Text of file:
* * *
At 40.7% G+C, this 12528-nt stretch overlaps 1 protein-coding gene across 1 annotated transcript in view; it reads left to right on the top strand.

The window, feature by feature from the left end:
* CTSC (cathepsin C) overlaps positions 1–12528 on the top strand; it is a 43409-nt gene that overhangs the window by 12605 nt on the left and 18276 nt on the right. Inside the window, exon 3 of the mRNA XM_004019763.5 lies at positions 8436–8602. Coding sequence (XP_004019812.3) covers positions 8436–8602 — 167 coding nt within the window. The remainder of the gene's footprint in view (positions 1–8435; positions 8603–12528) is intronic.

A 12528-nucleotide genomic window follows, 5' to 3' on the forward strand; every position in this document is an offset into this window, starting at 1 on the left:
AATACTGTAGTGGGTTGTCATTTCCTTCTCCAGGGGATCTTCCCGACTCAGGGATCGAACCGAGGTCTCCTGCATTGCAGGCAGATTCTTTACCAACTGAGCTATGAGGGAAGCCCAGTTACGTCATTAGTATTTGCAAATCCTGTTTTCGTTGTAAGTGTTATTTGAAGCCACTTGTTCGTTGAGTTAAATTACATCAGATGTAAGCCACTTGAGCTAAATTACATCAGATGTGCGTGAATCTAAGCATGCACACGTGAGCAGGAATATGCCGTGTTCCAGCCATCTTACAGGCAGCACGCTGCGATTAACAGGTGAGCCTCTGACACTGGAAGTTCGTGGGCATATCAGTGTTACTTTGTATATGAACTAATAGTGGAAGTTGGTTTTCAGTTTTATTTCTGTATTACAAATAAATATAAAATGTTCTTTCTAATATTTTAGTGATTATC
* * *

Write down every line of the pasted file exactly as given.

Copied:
At 40.7% G+C, this 12528-nt stretch overlaps 1 protein-coding gene across 1 annotated transcript in view; it reads left to right on the top strand.

The window, feature by feature from the left end:
* CTSC (cathepsin C) overlaps positions 1–12528 on the top strand; it is a 43409-nt gene that overhangs the window by 12605 nt on the left and 18276 nt on the right. Inside the window, exon 3 of the mRNA XM_004019763.5 lies at positions 8436–8602. Coding sequence (XP_004019812.3) covers positions 8436–8602 — 167 coding nt within the window. The remainder of the gene's footprint in view (positions 1–8435; positions 8603–12528) is intronic.

A 12528-nucleotide genomic window follows, 5' to 3' on the forward strand; every position in this document is an offset into this window, starting at 1 on the left:
AATACTGTAGTGGGTTGTCATTTCCTTCTCCAGGGGATCTTCCCGACTCAGGGATCGAACCGAGGTCTCCTGCATTGCAGGCAGATTCTTTACCAACTGAGCTATGAGGGAAGCCCAGTTACGTCATTAGTATTTGCAAATCCTGTTTTCGTTGTAAGTGTTATTTGAAGCCACTTGTTCGTTGAGTTAAATTACATCAGATGTAAGCCACTTGAGCTAAATTACATCAGATGTGCGTGAATCTAAGCATGCACACGTGAGCAGGAATATGCCGTGTTCCAGCCATCTTACAGGCAGCACGCTGCGATTAACAGGTGAGCCTCTGACACTGGAAGTTCGTGGGCATATCAGTGTTACTTTGTATATGAACTAATAGTGGAAGTTGGTTTTCAGTTTTATTTCTGTATTACAAATAAATATAAAATGTTCTTTCTAATATTTTAGTGATTATC